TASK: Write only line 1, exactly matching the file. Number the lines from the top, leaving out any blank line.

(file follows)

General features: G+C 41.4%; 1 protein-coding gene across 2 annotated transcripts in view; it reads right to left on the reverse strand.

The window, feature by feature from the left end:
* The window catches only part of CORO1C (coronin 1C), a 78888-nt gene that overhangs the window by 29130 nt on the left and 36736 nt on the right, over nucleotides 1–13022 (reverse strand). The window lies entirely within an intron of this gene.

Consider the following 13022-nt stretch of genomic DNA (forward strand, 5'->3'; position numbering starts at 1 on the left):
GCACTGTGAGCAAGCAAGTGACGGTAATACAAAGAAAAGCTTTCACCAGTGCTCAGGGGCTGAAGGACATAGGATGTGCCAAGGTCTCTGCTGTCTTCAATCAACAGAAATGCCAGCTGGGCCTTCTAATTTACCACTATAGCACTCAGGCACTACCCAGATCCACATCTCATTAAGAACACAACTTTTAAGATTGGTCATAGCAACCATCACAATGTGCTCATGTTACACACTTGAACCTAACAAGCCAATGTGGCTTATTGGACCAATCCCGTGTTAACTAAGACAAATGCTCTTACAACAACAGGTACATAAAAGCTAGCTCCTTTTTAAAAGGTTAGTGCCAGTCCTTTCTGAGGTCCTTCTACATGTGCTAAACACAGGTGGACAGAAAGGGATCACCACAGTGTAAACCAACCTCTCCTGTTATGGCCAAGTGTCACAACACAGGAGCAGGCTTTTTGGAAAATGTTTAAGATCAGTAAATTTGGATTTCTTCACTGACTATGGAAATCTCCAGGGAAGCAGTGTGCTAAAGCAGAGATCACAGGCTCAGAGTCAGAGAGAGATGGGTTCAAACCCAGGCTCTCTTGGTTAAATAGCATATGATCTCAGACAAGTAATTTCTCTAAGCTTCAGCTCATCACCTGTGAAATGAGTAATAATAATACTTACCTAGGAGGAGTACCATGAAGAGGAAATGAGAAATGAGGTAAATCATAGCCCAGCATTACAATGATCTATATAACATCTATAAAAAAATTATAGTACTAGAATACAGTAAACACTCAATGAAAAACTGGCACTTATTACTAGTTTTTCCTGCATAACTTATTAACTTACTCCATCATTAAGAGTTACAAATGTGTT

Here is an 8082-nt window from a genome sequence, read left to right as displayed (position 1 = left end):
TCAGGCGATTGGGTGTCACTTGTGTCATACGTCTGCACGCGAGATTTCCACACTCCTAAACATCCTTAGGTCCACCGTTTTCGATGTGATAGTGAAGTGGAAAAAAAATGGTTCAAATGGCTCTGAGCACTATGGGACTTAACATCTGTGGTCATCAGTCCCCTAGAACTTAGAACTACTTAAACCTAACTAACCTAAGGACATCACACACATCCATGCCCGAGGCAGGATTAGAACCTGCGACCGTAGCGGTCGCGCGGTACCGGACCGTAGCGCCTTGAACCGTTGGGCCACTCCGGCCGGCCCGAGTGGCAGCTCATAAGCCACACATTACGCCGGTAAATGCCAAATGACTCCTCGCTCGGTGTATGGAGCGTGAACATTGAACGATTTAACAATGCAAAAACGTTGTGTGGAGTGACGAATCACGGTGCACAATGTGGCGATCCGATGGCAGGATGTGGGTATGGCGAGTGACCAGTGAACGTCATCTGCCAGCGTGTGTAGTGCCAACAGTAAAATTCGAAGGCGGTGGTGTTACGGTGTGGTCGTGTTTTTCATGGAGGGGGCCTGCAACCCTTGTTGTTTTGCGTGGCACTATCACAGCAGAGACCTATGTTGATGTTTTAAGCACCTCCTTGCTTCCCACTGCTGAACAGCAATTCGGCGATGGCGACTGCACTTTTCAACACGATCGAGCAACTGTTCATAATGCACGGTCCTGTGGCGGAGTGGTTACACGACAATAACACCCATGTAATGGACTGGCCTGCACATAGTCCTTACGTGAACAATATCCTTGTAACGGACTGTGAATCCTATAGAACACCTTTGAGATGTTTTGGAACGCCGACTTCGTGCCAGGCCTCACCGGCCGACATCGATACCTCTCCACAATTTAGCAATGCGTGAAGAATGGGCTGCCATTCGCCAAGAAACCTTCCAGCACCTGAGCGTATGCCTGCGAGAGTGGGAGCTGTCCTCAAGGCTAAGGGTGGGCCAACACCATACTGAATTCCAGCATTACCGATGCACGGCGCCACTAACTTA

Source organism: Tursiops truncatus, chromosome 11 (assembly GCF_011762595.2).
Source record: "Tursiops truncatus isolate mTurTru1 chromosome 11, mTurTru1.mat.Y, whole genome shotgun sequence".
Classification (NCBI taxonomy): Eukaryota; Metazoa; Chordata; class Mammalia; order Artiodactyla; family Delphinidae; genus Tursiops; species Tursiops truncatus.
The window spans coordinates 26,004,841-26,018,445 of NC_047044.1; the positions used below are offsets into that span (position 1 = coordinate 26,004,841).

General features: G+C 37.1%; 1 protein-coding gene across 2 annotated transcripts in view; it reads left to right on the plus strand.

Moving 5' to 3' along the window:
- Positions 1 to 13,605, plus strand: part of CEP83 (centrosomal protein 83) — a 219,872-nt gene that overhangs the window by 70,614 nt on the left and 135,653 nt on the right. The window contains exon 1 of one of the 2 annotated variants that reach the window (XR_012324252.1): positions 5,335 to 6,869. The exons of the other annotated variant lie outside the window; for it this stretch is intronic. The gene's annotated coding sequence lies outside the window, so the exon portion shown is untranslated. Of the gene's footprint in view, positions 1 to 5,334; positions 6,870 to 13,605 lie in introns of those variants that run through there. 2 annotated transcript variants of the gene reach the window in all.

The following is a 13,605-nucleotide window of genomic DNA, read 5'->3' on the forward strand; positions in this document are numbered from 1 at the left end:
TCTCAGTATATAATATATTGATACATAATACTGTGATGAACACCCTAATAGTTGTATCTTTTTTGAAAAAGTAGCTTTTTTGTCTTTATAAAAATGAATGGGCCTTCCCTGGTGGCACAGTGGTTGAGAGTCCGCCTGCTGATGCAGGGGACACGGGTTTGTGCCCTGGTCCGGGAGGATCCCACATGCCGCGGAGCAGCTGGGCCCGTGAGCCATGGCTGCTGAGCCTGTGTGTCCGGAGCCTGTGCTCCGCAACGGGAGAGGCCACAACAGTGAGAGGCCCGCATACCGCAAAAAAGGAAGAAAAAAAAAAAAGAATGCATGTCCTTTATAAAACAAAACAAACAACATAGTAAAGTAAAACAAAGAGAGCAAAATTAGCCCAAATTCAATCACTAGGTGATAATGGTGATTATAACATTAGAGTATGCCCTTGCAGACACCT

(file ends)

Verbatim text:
General features: G+C 41.4%; 1 protein-coding gene across 2 annotated transcripts in view; it reads right to left on the reverse strand.